May 7, 2015

Generational Shifts: the Last Kodak Moment



In 2014, then National Association of Home Builders (NAHB) Chairman of the Board, Kevin Kelly, referred to our possible future as an association, as having a Kodak moment. Chairman Kelly was sending a warning signal to the NAHB leadership utilizing the Kodak Moment as the message. For those who remember, a Kodak Moment was a slogan utilized by Kodak to tug at our hearts. It was the moment in time captured on film to cherish forever. Capturing images was not invented by Kodak. Cavemen began the practice with burnt sticks and rocks delivering crude images to a cave's wall. We witnessed many of the masters, and amateurs, of canvas painting delivering images. As lifelike as these paintings were, they were not truly the real image. Until...


The first photograph was created in 1816 in an attempt to capture real images. Between 1816 and 1878, subtle changes improved the way we preserved images but it wasn't until 1878 that George Eastman took his vision, his changes, and created Eastman Kodak, later to be known as simply Kodak. I won't bore you with details, you can Google it if you'd like, but throughout the next 130 or so years, Kodak was king of film, and the Kodak moment was our way of remembering people, places and events. You could bring an ocean into your home or a lion through film imagery. The last Kodak moment came for the company when their stubbornness allowed their competitors, like FUJI, to pass them in the advances of preserving a moment or vision. The sad part of all this was the core mission NEVER changed, never wavered; images preserved! It was the delivery system that changed. Advances, which Kodak did seem to keep up with, that changed the quality of the photo, the speed of which you can take the photo and the quickness of how the photo was developed. What Kodak failed at understanding, and I'm simplifying here, was the speed of technology moving film to digital images. FUJI and others rode the technology shifting wave into the 21st century. Kodak was swamped on the beach. Kodak eventually went bankrupt and while you'll probably be able to buy digital cameras with the Kodak name, it is no longer Kodak owned.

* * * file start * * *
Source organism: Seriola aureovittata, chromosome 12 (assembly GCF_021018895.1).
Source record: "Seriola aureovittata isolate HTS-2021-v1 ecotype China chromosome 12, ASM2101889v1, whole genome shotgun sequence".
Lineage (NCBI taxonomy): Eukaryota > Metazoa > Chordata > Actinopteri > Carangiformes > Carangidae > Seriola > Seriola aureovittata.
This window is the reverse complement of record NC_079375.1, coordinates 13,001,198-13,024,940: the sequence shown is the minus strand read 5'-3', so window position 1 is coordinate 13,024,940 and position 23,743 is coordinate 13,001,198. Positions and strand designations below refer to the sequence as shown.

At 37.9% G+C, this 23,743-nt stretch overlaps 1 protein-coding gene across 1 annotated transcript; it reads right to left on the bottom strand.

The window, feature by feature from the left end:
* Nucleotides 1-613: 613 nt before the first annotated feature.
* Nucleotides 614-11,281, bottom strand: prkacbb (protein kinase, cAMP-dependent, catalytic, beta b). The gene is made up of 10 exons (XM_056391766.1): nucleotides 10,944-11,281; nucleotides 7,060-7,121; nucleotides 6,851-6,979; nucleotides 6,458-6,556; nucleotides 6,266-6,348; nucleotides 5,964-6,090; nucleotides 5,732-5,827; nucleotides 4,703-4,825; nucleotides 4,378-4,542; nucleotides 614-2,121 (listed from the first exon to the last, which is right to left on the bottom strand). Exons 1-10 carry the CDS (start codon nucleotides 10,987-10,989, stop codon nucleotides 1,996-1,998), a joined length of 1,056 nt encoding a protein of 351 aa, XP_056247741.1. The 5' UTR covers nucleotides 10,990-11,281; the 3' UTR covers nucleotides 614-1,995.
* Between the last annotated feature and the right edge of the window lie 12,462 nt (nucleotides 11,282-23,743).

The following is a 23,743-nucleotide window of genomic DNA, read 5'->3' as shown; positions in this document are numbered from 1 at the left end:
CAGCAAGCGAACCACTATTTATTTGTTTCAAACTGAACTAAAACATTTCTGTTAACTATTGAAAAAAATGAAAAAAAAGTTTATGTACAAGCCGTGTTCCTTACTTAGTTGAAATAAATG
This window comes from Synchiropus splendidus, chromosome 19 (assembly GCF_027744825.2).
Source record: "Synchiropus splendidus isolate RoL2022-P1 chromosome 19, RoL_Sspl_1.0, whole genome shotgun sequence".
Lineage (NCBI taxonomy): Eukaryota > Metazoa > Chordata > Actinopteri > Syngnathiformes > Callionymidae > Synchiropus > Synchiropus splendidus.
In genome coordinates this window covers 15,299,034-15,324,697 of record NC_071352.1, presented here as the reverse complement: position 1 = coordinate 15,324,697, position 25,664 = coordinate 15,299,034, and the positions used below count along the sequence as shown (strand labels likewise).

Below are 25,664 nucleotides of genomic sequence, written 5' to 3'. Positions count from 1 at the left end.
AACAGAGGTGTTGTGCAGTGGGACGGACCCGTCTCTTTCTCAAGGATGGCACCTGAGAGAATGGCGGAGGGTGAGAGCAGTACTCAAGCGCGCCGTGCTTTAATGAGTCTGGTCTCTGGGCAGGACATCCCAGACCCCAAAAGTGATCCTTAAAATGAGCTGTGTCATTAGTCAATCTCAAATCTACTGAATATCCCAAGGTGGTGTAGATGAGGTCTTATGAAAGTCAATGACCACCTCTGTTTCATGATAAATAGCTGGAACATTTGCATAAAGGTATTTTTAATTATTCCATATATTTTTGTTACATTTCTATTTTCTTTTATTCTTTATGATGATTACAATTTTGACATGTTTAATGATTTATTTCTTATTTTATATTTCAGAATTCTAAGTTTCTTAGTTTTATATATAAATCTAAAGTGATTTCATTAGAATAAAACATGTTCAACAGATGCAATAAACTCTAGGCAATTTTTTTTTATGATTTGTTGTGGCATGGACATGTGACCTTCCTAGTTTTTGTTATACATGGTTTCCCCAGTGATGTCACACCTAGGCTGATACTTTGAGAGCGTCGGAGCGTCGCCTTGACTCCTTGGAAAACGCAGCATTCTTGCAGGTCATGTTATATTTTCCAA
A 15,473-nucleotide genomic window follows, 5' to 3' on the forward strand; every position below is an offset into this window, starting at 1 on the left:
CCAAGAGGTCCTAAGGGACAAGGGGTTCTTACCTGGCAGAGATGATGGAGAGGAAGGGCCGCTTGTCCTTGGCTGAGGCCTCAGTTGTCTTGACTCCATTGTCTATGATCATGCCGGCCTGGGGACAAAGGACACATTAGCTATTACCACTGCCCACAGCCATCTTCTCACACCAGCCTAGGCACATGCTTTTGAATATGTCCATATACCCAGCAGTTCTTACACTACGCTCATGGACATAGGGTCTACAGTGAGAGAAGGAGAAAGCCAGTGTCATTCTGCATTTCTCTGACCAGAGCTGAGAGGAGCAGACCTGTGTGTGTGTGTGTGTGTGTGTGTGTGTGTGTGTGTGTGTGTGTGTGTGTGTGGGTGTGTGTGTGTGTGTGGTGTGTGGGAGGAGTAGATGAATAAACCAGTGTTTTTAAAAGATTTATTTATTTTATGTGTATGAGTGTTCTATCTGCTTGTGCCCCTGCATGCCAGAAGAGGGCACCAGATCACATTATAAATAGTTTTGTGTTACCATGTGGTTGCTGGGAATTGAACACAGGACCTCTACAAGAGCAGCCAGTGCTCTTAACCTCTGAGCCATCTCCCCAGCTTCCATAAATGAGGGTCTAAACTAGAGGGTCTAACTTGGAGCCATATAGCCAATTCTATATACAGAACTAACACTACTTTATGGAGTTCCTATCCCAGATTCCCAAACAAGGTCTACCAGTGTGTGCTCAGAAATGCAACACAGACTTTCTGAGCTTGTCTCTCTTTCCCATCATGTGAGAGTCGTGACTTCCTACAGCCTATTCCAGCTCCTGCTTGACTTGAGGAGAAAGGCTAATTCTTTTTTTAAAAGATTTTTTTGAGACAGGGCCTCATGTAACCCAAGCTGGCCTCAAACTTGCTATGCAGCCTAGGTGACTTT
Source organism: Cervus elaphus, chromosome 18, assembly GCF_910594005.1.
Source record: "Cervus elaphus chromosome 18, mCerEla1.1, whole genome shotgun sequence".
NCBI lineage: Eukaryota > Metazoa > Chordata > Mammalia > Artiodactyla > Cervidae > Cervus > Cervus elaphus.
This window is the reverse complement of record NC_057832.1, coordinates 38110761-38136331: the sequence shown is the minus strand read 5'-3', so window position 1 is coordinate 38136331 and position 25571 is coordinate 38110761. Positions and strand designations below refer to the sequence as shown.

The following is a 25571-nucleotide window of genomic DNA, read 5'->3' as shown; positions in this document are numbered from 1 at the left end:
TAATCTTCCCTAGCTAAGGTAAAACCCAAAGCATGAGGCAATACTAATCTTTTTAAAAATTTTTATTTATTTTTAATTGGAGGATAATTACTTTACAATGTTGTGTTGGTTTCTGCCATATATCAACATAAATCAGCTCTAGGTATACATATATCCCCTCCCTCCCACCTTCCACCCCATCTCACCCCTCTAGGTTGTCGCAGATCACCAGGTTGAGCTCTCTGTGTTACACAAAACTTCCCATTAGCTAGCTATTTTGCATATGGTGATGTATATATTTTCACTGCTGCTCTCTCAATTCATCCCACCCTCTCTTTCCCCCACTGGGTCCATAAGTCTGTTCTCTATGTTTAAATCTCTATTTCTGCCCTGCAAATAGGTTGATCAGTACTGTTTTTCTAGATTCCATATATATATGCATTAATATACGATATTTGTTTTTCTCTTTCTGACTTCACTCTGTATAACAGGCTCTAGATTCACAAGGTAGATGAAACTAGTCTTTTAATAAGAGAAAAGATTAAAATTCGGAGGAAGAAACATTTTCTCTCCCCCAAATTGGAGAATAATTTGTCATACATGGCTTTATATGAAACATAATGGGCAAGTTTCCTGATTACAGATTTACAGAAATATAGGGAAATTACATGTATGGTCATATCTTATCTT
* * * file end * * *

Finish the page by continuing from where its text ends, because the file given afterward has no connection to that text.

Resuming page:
Other industries' giants fell to cockiness or head strong beliefs. Vinyl record companies, like Columbia, that were but now aren't because the vinyl record  moved to 8 tracks which succumbed to cassettes. Cassettes were king until compact disks became the rage. Yes, I am of an age where I experienced the birth, and demise, of all music delivery systems. Today? MP3s which are a part of our new listening experience which allow you to download music to a hand held device like an iPod.  I'm, sorry, iTouch. Wait, correction, iPhone (or is it iPad). Which version?? I'm on 6 Plus! Which leads me to recognize that I'm not even uploading music to my iPhone Plus. I'm streaming music instantly from an app called Spotify!

There are literally hundreds if not thousands, more examples. The above two examples illustrate one key and common element; they were both delivery systems. One delivered image and the other delivered music. That was the mission because there was a consumer and that consumer is very much in play today and for the foreseeable future.

NAHB leadership is concerned that our Federation may be having its own Kodak moment. Like Kodak, NAHB is a delivery system. NAHB delivers industry protection as well as ways to promote industry growth and profitability for it's consumers AKA members. Changing the delivery system is a work in progress but understanding that the most dangerous phrase in any industry is "we've always done it this way" needs to be the first thing changed. Knowing that NAHB understands the Kodak moment and relates it to our association. This is a necessary and significant step towards change. Change is not a scary thought because change should not be thought of as complete transformation or a throwing out and replacing situation. Change can be as subtle as understanding the new world order created from our housing depression. Change can be as easy as learning new techniques and apply them to our lives. No one is saying that NAHB is broken, I'm certainly not. But if I'm hearing our national leaders express their concern and invoke "the Kodak moment" as we prepare for the next chapter for our building industry's sword and shield, I would like our members to listen with open ears, understand with clear minds and stoke the passion fire that is in their hearts. History is a gift; it tells us where we were and where we could be if it's repeated. Understanding the history of the all powerful Kodak is warranted because it could be NAHB.


“Unlike people, companies can in theory live forever. But most die young, because the corporate world, unlike society at large, is a fight to the death. Fujifilm has mastered new tactics and survived. Film went from 60% of its profits in 2000 to basically nothing, yet it found new sources of revenue. Kodak, along with many a great company before it, appears simply to have run its course. After 132 years it is poised, like an old photo, to fade away.” – The Economist
 
Regardless of generation classification,  I want today's member, volunteer and leader to work towards what will be coming in our association's future, near and far, and never have our own Last Kodak Moment.

 Regards,
Mike

2 comments:

Anonymous said...

Mike,

This is truly one of the best articles I have received !! To let you know how it impacted me, I forwarded this to our President, CEO and Chairman of the Board with a statement of appreciation for their vision and guidance of our corporation.

One of them sent me back a thank you and stated that there are many items in this article they will be able to use in their presentations in the coming year.

Michael Kurpiel, CGA, CGP said...

Anonymous,
I'm happy I could help.

MK